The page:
Tokyo 2020 organisers have voided nearly 7,000 tickets obtained fraudulently ©Tokyo 2020

Tokyo 2020 has voided nearly 7,000 tickets for next year's Olympic Games after they were found to have been obtained fraudulently.

Organisers revealed they had invalidated the tickets bought through the online lottery by people using fake identifications.

In a statement, Tokyo 2020 said the tickets were purchased for 150 sessions and cost a total of ¥180 million (£1.4 million/$1.7 million/€1.5 million).

The Organising Committee added it had discovered 30,000 fake IDs had been generated on the online system.

It is not yet clear who created the false IDs but Japanese media has suggested a specific group was behind the scheme.

"Tokyo 2020 understands that there have been large-scale purchases following the first wave of the Olympic ticket lottery applications from a large number of IDs registered with false personal information," Tokyo 2020 said in a statement.

Organisers warned they would "continue to monitor illegal applications during the second lottery sale".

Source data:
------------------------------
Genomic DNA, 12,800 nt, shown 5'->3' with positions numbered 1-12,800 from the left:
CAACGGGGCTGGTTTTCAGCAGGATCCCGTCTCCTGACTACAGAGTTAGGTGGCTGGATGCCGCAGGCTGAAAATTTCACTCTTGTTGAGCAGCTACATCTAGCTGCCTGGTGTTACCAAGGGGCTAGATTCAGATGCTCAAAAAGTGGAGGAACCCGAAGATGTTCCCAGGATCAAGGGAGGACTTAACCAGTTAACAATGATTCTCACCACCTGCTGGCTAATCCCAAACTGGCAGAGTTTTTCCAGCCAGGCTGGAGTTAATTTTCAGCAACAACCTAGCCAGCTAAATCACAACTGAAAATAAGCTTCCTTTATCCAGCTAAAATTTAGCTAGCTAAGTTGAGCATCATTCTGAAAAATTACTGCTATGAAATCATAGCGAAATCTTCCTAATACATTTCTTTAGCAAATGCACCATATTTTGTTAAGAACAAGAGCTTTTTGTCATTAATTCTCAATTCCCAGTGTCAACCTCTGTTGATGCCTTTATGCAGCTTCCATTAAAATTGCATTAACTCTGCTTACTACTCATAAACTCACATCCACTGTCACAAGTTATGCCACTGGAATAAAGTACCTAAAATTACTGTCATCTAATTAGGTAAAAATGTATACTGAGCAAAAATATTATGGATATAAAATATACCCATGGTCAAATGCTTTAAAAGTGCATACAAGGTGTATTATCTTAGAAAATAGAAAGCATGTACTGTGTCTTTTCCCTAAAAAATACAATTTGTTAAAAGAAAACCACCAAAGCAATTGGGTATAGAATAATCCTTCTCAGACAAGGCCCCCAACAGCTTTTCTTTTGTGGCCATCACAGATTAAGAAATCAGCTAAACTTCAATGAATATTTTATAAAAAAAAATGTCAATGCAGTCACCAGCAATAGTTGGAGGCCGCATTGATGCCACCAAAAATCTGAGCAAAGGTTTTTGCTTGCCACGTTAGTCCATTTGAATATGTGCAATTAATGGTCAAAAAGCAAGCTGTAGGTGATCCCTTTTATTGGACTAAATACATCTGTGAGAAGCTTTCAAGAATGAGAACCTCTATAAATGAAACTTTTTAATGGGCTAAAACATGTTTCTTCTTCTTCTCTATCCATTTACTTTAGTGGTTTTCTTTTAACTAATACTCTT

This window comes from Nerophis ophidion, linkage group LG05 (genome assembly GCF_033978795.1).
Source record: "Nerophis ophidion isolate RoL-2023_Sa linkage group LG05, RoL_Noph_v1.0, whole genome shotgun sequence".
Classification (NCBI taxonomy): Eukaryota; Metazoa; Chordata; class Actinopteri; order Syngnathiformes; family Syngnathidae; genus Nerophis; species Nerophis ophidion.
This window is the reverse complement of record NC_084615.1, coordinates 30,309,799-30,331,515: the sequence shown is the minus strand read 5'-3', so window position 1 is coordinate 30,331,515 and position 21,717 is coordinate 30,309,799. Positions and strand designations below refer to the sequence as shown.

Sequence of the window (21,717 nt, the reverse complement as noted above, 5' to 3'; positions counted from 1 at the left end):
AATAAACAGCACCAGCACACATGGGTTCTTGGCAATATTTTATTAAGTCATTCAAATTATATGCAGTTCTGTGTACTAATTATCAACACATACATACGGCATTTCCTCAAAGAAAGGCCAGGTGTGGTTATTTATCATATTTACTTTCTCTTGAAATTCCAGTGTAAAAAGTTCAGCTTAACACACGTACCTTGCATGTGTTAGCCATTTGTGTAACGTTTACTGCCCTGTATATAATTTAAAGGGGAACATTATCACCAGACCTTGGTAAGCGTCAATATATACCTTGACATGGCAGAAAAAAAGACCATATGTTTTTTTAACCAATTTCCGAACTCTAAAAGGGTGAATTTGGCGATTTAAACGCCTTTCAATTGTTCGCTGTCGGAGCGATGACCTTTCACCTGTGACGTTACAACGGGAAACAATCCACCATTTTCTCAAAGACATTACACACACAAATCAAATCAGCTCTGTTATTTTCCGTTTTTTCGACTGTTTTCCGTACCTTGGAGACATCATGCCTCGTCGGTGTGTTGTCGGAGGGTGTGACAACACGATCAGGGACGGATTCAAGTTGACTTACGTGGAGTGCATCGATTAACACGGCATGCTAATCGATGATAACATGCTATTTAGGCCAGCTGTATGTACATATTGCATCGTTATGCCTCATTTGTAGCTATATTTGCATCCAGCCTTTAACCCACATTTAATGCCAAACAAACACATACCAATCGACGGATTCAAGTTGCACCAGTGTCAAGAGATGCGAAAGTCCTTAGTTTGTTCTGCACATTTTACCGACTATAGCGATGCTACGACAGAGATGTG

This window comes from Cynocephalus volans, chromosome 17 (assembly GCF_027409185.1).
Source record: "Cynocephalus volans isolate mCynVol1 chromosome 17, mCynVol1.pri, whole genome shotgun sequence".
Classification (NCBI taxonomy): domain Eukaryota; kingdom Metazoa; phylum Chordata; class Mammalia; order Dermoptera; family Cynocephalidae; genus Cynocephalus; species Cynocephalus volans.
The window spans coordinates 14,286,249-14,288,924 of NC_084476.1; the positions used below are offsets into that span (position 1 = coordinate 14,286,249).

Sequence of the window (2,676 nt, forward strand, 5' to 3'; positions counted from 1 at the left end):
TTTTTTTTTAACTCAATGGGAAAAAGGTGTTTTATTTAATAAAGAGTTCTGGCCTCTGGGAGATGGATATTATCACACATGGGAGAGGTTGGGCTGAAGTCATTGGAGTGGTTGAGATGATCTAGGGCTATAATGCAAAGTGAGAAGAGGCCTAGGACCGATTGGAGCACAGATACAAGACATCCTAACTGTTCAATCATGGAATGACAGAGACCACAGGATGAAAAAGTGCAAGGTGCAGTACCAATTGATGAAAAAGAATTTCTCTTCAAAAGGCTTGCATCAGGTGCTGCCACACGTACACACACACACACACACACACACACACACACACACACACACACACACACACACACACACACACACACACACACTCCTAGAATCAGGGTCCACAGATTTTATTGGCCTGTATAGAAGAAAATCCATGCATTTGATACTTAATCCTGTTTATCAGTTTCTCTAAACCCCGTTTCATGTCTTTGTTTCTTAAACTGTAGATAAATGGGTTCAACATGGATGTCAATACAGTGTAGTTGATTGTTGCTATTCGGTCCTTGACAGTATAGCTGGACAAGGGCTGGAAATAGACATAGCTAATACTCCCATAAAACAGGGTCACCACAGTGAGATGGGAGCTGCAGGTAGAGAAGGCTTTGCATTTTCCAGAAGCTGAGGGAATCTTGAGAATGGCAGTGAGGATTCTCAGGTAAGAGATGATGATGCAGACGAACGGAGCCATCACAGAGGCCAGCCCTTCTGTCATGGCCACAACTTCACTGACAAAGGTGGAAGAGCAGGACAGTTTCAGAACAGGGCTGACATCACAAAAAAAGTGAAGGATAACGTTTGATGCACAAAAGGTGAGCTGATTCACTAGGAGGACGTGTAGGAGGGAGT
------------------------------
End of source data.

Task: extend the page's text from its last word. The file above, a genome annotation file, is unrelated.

More than 3.2 million tickets were sold in the first ballot, although more than 7.5 million Japanese entered the lottery, meaning a huge number of people missed out.

Tickets for Tokyo 2020 have proven a hot commodity for spectators ©Getty Images
Tickets for Tokyo 2020 have proven a hot commodity for spectators ©Getty Images

Around 350,000 seats were snapped up in a second lottery in August.

Most of the tickets made available were largely for first round and qualifying competitions.

The official ticketing website was visited more than 24.25 million times in May with traffic overwhelming the system. 

It prompted organisers to extend the application phase by 12 hours.

Tokyo 2020 initially estimated that 7.8 million tickets would be made available for the Olympic Games but it is thought the figure could rise to nine million, according to the Japan Times.

Organisers have also confirmed that a third lottery for Japanese residents will be held in the autumn. 

This will replace a first come, first served process that had been planned in the host country.